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Solving the Wicked Problem in Higher Ed: Collaboratory for Innovation

Instead of trying new ways to refinance education, the industry needs to become more agile and less bloated.

Photo of Katerina Bohle Carbonell

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Who is the target audience for your idea and how does it reimagine the cost of college?

Administrators, university presidents, professors, student council members, head of accreditation institutes, policy makers

It's 9 in the morning and the room is full of voices. It's the first day of a weekend retreat of administrators, university presidents, professors, student council members, head of accreditation institutes, and policy makers. They met up to make plans of how to re-structure universities and the higher education market. The rising tuition costs are only one sign that the industry has huge problems. Rising university debt, drop-out rates, unqualified graduates are all signs that universities need to rethink their business model.

The aim is to address the wicked problem in higher education. Rob Han (contributor in this challenge) describes this wicked problem perfectly as

"It's not like fixing one cog inside a big machine. Education, in my opinion, is just a huge interconnected network where many things may need to be altered concurrently in order for some positive change to happen."

The idea we propose relates to how education is tacking care of in the US. It goes beyond the high tuition costs. The business model of universities hasn't changed much for the past 200 years. No other industry is so bloated and still surviving (see book from Kevin Carey from the New America Foundation). The higher education industry is confronted with a wicked problem that can only be solved when stakeholders collaborate with each other. 

In the past, one elite university has adopted a new structure (e.g. Harvard) and other's have followed suite, in the belief that top universities will implement best practices. We propose to create a Collaboratory for Innovation, a platform through which stakeholders can discuss to create not only the university of the future, but also processes to accredit and evaluate innovative teaching methods. 

This Collaboratory will be blended, as great collaboration begins face-to-face. Over a weekend stakeholders will meet to discuss the problems. During this meeting, no solution are allowed to be offered. Experts spent a considerable amount of time analyzing the problem. Teams should do the same. After this face-to-face meeting, diverse subgroups dig deeper into one problem area, always trying to stay away from developing solutions. After 6 months, another face-to-face meeting will be planned, bringing together all the gathered information. From then on we plan for a solution.

This is a long-term solution, not something that will help students next year. But we can't keep on offering short-term solution created through single-loop learning.  This goal of this idea is to rethink what education is and how it should be offered. Your kids will profit from it.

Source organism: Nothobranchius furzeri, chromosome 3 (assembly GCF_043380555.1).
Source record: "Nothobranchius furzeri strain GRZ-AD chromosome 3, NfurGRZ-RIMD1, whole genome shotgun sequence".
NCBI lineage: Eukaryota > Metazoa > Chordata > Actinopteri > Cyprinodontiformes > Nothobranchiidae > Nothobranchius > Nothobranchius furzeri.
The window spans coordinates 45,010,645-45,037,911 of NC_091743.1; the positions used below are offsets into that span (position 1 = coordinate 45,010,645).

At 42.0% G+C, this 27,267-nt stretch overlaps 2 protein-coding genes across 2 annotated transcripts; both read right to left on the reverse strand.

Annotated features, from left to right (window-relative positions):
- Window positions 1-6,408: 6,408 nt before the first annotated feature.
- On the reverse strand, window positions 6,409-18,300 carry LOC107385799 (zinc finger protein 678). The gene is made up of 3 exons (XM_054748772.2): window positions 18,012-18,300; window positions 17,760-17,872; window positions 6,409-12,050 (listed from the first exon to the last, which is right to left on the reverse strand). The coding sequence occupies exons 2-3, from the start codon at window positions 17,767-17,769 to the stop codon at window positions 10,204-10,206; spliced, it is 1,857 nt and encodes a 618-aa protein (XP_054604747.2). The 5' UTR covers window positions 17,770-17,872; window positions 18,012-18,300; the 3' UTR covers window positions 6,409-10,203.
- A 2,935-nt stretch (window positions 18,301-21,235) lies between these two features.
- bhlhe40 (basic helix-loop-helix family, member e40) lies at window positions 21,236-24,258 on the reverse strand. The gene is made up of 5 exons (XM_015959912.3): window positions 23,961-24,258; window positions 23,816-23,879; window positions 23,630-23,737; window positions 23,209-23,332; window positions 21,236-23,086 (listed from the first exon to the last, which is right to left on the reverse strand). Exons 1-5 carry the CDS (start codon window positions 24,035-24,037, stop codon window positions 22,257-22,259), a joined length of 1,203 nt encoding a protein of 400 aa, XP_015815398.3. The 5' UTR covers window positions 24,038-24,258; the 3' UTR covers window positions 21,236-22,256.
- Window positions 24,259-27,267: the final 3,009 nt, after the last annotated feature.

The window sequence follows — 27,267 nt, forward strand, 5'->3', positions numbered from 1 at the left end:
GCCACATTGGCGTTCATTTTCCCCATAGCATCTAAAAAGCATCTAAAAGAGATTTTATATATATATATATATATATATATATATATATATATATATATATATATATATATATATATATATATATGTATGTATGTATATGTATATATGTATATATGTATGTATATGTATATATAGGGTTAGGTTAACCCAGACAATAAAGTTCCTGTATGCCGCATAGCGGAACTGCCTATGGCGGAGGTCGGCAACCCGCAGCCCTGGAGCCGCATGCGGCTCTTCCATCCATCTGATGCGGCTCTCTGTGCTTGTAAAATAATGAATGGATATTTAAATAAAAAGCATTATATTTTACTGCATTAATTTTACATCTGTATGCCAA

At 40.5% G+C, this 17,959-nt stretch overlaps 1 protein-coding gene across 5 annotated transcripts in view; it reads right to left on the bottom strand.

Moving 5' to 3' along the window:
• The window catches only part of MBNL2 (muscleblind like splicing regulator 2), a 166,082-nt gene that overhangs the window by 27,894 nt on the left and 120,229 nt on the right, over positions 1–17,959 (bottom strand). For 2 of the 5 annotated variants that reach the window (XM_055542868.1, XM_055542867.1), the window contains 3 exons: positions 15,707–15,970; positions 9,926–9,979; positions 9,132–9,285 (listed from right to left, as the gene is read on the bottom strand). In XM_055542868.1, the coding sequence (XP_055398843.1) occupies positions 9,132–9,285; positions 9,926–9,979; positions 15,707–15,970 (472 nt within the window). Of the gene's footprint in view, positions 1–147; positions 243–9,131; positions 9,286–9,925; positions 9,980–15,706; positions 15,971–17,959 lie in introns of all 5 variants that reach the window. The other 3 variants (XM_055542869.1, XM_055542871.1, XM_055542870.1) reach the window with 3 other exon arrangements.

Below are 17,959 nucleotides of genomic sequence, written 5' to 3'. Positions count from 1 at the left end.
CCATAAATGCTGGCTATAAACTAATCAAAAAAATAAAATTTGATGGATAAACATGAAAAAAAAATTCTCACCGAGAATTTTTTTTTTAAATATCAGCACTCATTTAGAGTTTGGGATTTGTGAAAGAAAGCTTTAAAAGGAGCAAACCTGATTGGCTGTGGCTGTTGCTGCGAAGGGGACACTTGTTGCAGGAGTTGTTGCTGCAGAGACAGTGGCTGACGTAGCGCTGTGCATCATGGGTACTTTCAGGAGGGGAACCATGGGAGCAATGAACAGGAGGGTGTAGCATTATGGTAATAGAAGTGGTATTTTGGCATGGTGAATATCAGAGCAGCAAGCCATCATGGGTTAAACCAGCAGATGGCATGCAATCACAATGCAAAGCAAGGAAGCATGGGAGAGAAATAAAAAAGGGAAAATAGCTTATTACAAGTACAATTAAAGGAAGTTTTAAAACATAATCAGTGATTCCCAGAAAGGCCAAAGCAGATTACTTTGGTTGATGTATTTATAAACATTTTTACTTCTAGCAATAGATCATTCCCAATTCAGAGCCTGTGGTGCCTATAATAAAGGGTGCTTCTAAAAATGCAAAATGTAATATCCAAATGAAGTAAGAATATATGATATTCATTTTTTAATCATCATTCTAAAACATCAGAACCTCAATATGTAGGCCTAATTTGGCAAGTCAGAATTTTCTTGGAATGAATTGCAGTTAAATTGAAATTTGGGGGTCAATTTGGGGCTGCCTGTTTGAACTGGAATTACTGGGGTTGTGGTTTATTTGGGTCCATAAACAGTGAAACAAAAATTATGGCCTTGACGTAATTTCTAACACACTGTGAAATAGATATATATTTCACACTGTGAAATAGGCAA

What early, lightweight experiment can you try out in your own community to find out if the idea will meet your expectations?

The team's current research has shown that some people start to think about education differently. New type of educational institutes have emerged in the US and world wide. We have not yet reached the tipping point, but this idea could bring us closer to a radical change in the industry.

What skills, input or guidance from the OpenIDEO community would be most helpful in building out or refining your idea?

Guidance in facilitating discussion between different stakeholders. A secure and easy to use platform to share ideas, collect resources, brainstorm, doodle, do video conferences. The success of the idea depends on keeping the momentum going, keeping the discussion alive. We would also make use of the resources offered by teamscience.net group as a way to train individuals to collaborate with different stakeholders.

This idea emerged from

  • A group brainstorm

Are you interested in the Path to Pitching track we've developed for this challenge?

  • Yes

12 comments

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Comment
Photo of Andrew Ciszczon
Team

Great systems thinking approach! Any idea that focuses on the finances alone will fall short of a much larger opportunity. My idea is similar in spirit with the biggest question being, especially with your idea, how do you get the parties who have the most to gain from maintaining the status quo to buy in and challenge it? 

Photo of Katerina Bohle Carbonell
Team

Very interesting question Andrew Ciszczon I think that for every stakeholder group, some people will like change and others not. The key is to identify the change-maker in each group and collaborate with them. Of course this does not guarantee success. I would expect that these kinds of ideas are slow moving, with pockets of change happening. I will also expect that some of the big and established people and universities will not want to participate. Who I would select from the faculty side? Someone who kickstarted edX 
I will expect some big and established universities to not participate. 

Photo of Alexandra Alden
Team

Hi Katerina! Alex here from the Path to Pitching, cool idea! Have you done any low-fidelity prototyping yet? Maybe you could set up a Slack and facilitate discussions between stakeholders? Could this have a revenue model? What could it be? If you're interested in pitching to the accelerators you will need to get out there soon and start getting feedback on your idea as problem/customer validation is important. Our milestones are a great roadmap of what you'll need to be pitch ready: https://challenges.openideo.com/content/milestones 

Photo of Joel Gingery
Team

Katerina,